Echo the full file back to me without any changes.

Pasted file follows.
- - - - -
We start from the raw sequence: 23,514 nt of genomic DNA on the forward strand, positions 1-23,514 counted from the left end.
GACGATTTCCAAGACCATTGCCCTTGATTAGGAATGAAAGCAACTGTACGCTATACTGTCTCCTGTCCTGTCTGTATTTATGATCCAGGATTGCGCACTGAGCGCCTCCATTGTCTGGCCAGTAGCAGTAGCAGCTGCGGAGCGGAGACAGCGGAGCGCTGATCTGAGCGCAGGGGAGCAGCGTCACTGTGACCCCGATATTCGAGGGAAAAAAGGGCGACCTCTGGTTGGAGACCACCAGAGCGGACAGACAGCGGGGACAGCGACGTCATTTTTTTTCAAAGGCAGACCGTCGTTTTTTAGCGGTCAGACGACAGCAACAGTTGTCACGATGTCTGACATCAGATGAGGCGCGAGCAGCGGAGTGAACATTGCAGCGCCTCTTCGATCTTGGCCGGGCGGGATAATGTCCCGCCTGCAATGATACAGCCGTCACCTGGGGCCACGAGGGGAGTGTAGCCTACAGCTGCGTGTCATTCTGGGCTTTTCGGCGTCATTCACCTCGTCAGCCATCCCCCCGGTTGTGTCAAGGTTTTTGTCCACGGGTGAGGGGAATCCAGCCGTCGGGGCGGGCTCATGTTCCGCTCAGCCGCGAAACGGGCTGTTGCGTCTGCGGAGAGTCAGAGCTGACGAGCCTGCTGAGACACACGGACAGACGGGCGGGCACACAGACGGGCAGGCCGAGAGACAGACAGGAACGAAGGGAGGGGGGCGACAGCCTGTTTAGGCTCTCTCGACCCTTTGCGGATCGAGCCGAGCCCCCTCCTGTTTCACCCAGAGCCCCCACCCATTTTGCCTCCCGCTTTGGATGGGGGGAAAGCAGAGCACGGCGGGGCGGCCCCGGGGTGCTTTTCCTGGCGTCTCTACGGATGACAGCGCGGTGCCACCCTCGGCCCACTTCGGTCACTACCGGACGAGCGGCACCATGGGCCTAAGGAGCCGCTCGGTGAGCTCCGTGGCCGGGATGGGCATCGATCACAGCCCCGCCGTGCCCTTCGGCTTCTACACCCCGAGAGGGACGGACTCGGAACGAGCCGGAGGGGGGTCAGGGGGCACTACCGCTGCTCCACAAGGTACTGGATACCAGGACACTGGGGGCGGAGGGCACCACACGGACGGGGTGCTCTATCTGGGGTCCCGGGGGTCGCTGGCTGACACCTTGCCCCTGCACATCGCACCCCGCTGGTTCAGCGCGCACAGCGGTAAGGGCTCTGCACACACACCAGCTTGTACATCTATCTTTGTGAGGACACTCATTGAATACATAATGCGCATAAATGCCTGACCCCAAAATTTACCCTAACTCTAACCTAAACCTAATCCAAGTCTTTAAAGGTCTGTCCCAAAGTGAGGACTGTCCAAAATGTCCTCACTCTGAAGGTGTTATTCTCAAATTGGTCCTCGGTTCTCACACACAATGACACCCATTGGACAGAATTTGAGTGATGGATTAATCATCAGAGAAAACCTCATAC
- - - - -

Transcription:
We start from the raw sequence: 23,514 nt of genomic DNA on the forward strand, positions 1-23,514 counted from the left end.
GACGATTTCCAAGACCATTGCCCTTGATTAGGAATGAAAGCAACTGTACGCTATACTGTCTCCTGTCCTGTCTGTATTTATGATCCAGGATTGCGCACTGAGCGCCTCCATTGTCTGGCCAGTAGCAGTAGCAGCTGCGGAGCGGAGACAGCGGAGCGCTGATCTGAGCGCAGGGGAGCAGCGTCACTGTGACCCCGATATTCGAGGGAAAAAAGGGCGACCTCTGGTTGGAGACCACCAGAGCGGACAGACAGCGGGGACAGCGACGTCATTTTTTTTCAAAGGCAGACCGTCGTTTTTTAGCGGTCAGACGACAGCAACAGTTGTCACGATGTCTGACATCAGATGAGGCGCGAGCAGCGGAGTGAACATTGCAGCGCCTCTTCGATCTTGGCCGGGCGGGATAATGTCCCGCCTGCAATGATACAGCCGTCACCTGGGGCCACGAGGGGAGTGTAGCCTACAGCTGCGTGTCATTCTGGGCTTTTCGGCGTCATTCACCTCGTCAGCCATCCCCCCGGTTGTGTCAAGGTTTTTGTCCACGGGTGAGGGGAATCCAGCCGTCGGGGCGGGCTCATGTTCCGCTCAGCCGCGAAACGGGCTGTTGCGTCTGCGGAGAGTCAGAGCTGACGAGCCTGCTGAGACACACGGACAGACGGGCGGGCACACAGACGGGCAGGCCGAGAGACAGACAGGAACGAAGGGAGGGGGGCGACAGCCTGTTTAGGCTCTCTCGACCCTTTGCGGATCGAGCCGAGCCCCCTCCTGTTTCACCCAGAGCCCCCACCCATTTTGCCTCCCGCTTTGGATGGGGGGAAAGCAGAGCACGGCGGGGCGGCCCCGGGGTGCTTTTCCTGGCGTCTCTACGGATGACAGCGCGGTGCCACCCTCGGCCCACTTCGGTCACTACCGGACGAGCGGCACCATGGGCCTAAGGAGCCGCTCGGTGAGCTCCGTGGCCGGGATGGGCATCGATCACAGCCCCGCCGTGCCCTTCGGCTTCTACACCCCGAGAGGGACGGACTCGGAACGAGCCGGAGGGGGGTCAGGGGGCACTACCGCTGCTCCACAAGGTACTGGATACCAGGACACTGGGGGCGGAGGGCACCACACGGACGGGGTGCTCTATCTGGGGTCCCGGGGGTCGCTGGCTGACACCTTGCCCCTGCACATCGCACCCCGCTGGTTCAGCGCGCACAGCGGTAAGGGCTCTGCACACACACCAGCTTGTACATCTATCTTTGTGAGGACACTCATTGAATACATAATGCGCATAAATGCCTGACCCCAAAATTTACCCTAACTCTAACCTAAACCTAATCCAAGTCTTTAAAGGTCTGTCCCAAAGTGAGGACTGTCCAAAATGTCCTCACTCTGAAGGTGTTATTCTCAAATTGGTCCTCGGTTCTCACACACAATGACACCCATTGGACAGAATTTGAGTGATGGATTAATCATCAGAGAAAACCTCATAC